Teaching Your Child to Manage Emotions

Many of us have experienced a child’s meltdown, or inability to calm down after an exciting day. It can be frustrating for parents when a child expresses his or her feelings in less than desirable ways, but with a little know-how, these instances can become teachable moments.

One of the greatest coping skills your child can learn is emotional management. As a child develops, they try to make sense of a myriad of feelings, and learn behaviors to deal with them. Emotions are a normal part of life, and they have the potential to influence our choices, actions, and interactions either positively or negatively. So, how can a child learn to positively express feelings such as sadness, anger, frustration, joy, or excitement?  By parental guidance and modeling.

First, teach your child to verbally identify feelings. For example, angry and happy may be easily identifiable, but does your child know a simple word for feeling embarrassed, or worried? Build your child’s vocabulary of feeling words slowly. Start with simple words like sad, mad, or happy, and then expand to more specific words like frustrated, scared, excited, calm, bored, nervous, shy, or overwhelmed. Here are some ways you can help your child’s understanding:

  • Talk about emotions during everyday routines. Narrate what you’re feeling, what your child might be feeling, and what others might be feeling.

  • Read books about emotions and point out the various faces the characters are making.

  • Create a “feelings chart” with pictures to refer to.

  • Act out emotions. Make angry faces, sad faces, and happy faces.

As your child learns to label feelings, their emotional vocabulary will help them navigate through their days.

Second, teach your child to communicate and act on feelings appropriately. When a child feels frustration, he or she may act out in negative ways, such as hitting, throwing, or screaming. But if the parent has both empathized and helped the child to identify feelings, they can also help the child discover more positive ways of expressing frustration. Let your child know that it is always appropriate to use words and positive actions to show how they are feeling. Teach your child to ask two questions:

1. What can I say?

Teach your child to use “feeling” words. Make it a goal to talk about feelings before acting out in response to them. Your child must feel confident that it is always okay to talk about feelings. Always listen to your child; as you empathize, you will validate what they are experiencing and your child will feel secure in expressing emotions to you.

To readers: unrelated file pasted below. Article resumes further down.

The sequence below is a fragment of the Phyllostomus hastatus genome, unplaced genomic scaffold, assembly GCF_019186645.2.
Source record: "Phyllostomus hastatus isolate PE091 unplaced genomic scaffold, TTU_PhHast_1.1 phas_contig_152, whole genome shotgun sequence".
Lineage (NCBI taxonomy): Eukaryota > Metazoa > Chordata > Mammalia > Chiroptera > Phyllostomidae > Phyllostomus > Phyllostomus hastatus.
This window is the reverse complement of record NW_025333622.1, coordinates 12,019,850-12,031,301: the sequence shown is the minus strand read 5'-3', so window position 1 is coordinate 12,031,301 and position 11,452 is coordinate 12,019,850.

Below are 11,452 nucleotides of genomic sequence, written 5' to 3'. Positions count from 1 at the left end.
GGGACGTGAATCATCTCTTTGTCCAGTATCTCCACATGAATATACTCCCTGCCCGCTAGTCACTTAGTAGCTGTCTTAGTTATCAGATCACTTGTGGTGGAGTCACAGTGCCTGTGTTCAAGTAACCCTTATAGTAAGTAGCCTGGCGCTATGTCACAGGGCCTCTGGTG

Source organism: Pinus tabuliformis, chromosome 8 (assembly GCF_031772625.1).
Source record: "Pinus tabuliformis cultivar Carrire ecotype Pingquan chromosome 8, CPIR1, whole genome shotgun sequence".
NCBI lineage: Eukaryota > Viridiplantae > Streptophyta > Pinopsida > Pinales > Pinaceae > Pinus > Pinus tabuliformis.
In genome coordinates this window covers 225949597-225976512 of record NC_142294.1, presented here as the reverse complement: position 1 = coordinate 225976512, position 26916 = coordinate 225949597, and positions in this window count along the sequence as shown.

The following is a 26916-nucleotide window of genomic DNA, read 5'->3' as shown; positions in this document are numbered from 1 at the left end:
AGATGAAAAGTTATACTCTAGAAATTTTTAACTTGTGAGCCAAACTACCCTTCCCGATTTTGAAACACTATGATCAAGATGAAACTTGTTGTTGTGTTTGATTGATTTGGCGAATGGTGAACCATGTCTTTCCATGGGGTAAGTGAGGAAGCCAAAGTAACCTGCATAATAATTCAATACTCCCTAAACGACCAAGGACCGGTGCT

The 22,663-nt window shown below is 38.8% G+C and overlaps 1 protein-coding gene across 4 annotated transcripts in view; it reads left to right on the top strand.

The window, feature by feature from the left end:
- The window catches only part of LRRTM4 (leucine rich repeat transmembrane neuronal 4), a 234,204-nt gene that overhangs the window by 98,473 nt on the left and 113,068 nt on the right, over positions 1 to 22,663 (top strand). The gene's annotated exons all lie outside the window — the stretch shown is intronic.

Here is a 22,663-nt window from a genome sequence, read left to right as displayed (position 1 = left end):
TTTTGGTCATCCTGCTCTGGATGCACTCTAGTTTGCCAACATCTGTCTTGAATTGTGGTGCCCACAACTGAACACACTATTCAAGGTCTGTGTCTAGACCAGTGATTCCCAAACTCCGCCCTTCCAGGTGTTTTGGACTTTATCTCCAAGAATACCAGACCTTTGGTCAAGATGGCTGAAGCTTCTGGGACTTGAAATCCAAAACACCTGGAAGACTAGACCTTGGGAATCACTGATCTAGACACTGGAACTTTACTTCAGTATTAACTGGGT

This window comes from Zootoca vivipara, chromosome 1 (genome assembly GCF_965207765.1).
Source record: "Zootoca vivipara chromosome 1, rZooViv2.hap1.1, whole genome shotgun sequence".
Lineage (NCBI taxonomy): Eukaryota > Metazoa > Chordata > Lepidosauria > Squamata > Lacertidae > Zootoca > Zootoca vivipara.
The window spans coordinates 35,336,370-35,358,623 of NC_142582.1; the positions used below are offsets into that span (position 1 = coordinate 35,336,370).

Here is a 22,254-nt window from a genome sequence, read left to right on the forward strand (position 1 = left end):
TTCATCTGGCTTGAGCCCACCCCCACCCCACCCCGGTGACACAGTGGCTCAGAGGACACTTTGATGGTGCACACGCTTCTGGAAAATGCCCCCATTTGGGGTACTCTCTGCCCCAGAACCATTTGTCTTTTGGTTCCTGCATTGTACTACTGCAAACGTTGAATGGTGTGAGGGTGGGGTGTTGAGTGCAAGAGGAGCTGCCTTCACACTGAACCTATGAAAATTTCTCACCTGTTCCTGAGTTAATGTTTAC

2. What can I do?

Help your children discover creative ways to respond to their emotions. When they feel frustrated, they may ask someone for help. If they are angry, they might squeeze their fists or stomp their feet. When they’re sad, they may ask for a hug. And if they feel tense, they might step away to a quiet spot and take a deep breath. The possibilities are endless. Let your children come up with fun, appropriate ways to soothe themselves.

Finally, it’s important that you practice these skills when your child is calm. In the midst of a meltdown or tantrum, your child might not be able to access the necessary words to express how they are feeling. But once calm, they may be ready to discuss what happened and how the situation could have been handled differently. Eventually, your child will be able to express how they are feeling before a meltdown escalates.

You are your child’s best support and teacher of positive emotional responses. Your child will need your listening ear, your patience, and your example to learn these skills. If you stay the course, your child will begin to internalize healthy emotional behaviors.

If you have questions related to supporting your child’s development in this area, please contact one of our pediatric social workers.

Laura Mauriello, MS, LCSW, DT

Make Reading Fun For Every Child

As speech language pathologists, we are always encouraging parents to read more with their children. Some children are naturally more interested in books than others, but by making a book more than just a book, you can use them to help develop your child’s language, and encourage them to explore the world. By bringing more books into your home and exposing your child to the printed word, you are also helping them develop early literacy skills.

Make A Book Fun!